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Marijuana use in adolescence harms cognition

Tuesday August 28, 2012
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The persistent, dependent use of marijuana before age 18 has been shown to cause lasting harm to a personís intelligence, attention and memory, according to an international research team.

Among a long-range study cohort of more than 1,000 New Zealanders, individuals who started using cannabis in adolescence and used it for years afterward showed an average decline in IQ of eight points between ages 13 and age 38.

Quitting marijuana did not appear to reverse the loss either, said lead researcher Madeline Meier, PhD, a post-doctoral researcher at Duke University.

The key variable in this finding is the age of onset for marijuana use and the brainís development, Meier said. Study subjects who took up marijuana in adulthood did not show similar mental declines. Before age 18, however, the brain is still being organized and remodeled to become more efficient, she said, and may be more vulnerable to damage from drugs.

"Marijuana is not harmless, particularly for adolescents," said Meier, whose data came from the long-term Dunedin Multidisciplinary Health and Development Study, which followed a group of 1,037 children born in 1972-73 in Dunedin, New Zealand, from birth to age 38.

About 5% of people in the study group were considered marijuana-dependent or were using more than once a week before age 18. A dependent user was defined as one who keeps using despite significant health, social or family problems.

At age 38, all study participants were given a battery of psychological tests to assess memory, processing speed, reasoning and visual processing. The people who used marijuana persistently as teens scored significantly worse on most of the tests. Friends and relatives routinely interviewed as part of the study were more likely to report that the persistent cannabis users had attention and memory problems such as losing focus and forgetting to perform tasks.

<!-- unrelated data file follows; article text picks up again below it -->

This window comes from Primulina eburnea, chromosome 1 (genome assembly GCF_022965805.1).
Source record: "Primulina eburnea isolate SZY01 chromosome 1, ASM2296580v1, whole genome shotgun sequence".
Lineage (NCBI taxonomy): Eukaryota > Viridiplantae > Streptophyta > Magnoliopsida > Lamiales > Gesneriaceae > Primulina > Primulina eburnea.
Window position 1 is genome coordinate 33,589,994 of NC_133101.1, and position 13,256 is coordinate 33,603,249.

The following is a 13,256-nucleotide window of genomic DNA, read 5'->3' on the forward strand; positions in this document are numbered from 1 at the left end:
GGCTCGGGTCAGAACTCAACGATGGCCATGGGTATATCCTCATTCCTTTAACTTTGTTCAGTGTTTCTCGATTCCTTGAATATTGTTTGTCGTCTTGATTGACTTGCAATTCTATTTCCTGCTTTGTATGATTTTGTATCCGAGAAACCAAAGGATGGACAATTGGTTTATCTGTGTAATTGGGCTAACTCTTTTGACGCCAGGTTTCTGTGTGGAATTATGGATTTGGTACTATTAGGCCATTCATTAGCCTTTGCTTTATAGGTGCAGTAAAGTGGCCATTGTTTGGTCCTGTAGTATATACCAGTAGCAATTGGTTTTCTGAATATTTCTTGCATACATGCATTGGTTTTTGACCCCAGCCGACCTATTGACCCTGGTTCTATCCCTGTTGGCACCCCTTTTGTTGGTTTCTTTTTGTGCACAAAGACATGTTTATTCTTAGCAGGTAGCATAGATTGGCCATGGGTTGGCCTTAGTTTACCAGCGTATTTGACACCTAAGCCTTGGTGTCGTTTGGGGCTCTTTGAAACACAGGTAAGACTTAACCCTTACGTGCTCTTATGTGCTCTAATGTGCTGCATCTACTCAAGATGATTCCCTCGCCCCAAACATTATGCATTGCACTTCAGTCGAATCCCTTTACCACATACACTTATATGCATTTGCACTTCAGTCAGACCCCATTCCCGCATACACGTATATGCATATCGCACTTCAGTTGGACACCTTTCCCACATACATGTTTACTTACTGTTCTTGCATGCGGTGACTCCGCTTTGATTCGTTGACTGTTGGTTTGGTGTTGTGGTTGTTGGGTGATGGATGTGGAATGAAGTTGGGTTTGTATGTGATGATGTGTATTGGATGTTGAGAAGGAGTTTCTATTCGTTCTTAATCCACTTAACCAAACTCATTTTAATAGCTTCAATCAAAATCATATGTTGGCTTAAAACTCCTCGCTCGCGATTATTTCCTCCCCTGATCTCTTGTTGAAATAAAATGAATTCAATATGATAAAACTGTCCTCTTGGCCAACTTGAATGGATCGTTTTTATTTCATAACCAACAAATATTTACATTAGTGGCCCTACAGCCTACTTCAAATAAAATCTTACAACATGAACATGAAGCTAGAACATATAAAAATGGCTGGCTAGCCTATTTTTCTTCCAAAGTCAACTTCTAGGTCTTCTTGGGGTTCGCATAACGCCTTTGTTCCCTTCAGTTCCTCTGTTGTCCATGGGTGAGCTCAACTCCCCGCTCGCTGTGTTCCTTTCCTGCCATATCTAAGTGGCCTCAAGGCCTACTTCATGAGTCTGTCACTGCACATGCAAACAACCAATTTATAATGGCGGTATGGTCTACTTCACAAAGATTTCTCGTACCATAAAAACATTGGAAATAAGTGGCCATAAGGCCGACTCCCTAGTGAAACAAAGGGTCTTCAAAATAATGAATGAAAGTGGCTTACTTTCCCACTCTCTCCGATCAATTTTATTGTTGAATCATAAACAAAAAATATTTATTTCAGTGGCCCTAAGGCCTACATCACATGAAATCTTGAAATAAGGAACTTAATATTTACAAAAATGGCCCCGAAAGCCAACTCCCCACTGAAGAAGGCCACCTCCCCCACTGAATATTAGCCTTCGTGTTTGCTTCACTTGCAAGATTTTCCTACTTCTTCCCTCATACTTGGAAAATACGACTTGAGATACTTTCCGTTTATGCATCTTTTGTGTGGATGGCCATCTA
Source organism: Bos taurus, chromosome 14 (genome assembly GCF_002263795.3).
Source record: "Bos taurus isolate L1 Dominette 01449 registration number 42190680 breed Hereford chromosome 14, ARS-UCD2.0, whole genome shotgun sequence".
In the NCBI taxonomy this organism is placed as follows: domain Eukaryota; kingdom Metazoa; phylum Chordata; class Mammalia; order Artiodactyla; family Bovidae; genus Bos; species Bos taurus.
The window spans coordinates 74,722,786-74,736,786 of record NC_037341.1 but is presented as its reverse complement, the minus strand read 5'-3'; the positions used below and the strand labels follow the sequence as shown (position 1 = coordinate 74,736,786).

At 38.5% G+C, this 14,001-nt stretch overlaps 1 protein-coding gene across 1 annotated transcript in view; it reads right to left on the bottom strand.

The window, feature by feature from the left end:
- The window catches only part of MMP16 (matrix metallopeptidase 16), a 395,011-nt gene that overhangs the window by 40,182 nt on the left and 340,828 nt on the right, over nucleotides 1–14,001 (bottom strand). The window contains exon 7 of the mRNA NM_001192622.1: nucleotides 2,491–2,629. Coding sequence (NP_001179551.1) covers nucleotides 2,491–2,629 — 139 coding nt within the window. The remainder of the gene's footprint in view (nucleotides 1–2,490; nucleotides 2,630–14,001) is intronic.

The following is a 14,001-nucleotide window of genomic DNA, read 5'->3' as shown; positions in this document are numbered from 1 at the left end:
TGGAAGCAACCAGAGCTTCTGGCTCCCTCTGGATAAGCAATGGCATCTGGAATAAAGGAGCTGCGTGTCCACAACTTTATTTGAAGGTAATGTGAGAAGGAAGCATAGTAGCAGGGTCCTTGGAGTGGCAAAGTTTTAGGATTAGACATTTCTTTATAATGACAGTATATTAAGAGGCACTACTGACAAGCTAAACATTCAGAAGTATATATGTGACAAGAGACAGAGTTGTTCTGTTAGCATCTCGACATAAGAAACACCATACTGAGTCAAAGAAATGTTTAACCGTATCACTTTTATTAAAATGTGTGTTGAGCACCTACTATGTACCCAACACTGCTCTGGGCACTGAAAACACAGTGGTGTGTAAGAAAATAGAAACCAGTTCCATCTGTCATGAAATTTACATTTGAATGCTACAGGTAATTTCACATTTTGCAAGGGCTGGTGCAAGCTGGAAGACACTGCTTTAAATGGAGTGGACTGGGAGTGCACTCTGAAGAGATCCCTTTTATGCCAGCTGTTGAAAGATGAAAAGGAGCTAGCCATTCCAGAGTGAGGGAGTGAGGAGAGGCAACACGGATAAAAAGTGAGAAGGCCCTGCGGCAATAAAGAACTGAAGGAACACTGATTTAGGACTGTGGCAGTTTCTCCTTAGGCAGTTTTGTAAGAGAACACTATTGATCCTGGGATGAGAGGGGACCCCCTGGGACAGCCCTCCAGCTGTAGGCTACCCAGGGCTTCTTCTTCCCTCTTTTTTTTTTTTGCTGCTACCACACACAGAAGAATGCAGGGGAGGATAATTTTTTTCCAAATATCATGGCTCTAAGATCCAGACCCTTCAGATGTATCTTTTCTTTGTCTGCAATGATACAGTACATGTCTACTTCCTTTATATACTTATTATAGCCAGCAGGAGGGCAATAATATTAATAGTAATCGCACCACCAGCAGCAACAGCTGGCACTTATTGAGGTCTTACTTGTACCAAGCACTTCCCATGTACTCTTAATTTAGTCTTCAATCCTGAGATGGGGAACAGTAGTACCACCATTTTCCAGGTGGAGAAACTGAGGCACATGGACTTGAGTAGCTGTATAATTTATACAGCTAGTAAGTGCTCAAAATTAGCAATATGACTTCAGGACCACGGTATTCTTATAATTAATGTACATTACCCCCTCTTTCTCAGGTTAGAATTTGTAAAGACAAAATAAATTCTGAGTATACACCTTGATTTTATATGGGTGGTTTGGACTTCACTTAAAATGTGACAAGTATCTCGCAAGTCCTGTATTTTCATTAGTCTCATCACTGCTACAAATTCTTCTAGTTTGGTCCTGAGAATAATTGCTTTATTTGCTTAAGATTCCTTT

The decline in IQ among persistent cannabis users could not be explained by alcohol or other drug use or by having less education, said Terrie Moffitt, PhD, a co-leader of the Dunedin study and a psychologist with dual appointments at Duke and the Institute of Psychiatry at Kings College London.

Although eight IQ points may not sound like a lot on a scale where 100 is the average, a drop from an IQ of 100 to 92 represents a drop from being in the 50th percentile to being in the 29th, Meier said. Higher IQ correlates with higher education and income, better health and a longer life, she added: "Somebody who loses eight IQ points as an adolescent may be disadvantaged compared to their same-age peers for years to come."

Laurence Steinberg, PhD, a Temple University psychologist who was not involved in the research, said the study is among the first to distinguish between cognitive problems the person might have had before taking up marijuana and those that apparently were caused by the drug. The findings are consistent with what has been found in animal studies, Steinberg added, but have been difficult to measure in humans.

Animal studies involving nicotine, alcohol and cocaine have shown that chronic exposures before the brain is fully developed can lead to more dependence and long-term changes in the brain. "This study points to adolescence as a time of heightened vulnerability," Steinberg said. "The findings are pretty clear that it is not simply chronic use that causes deficits, but chronic use with adolescent onset."

The study appeared Aug. 27 on the website of the Proceedings of the National Academy of Sciences. The study abstract is available at www.pnas.org/content/early/2012/08/22/1206820109.abstract.


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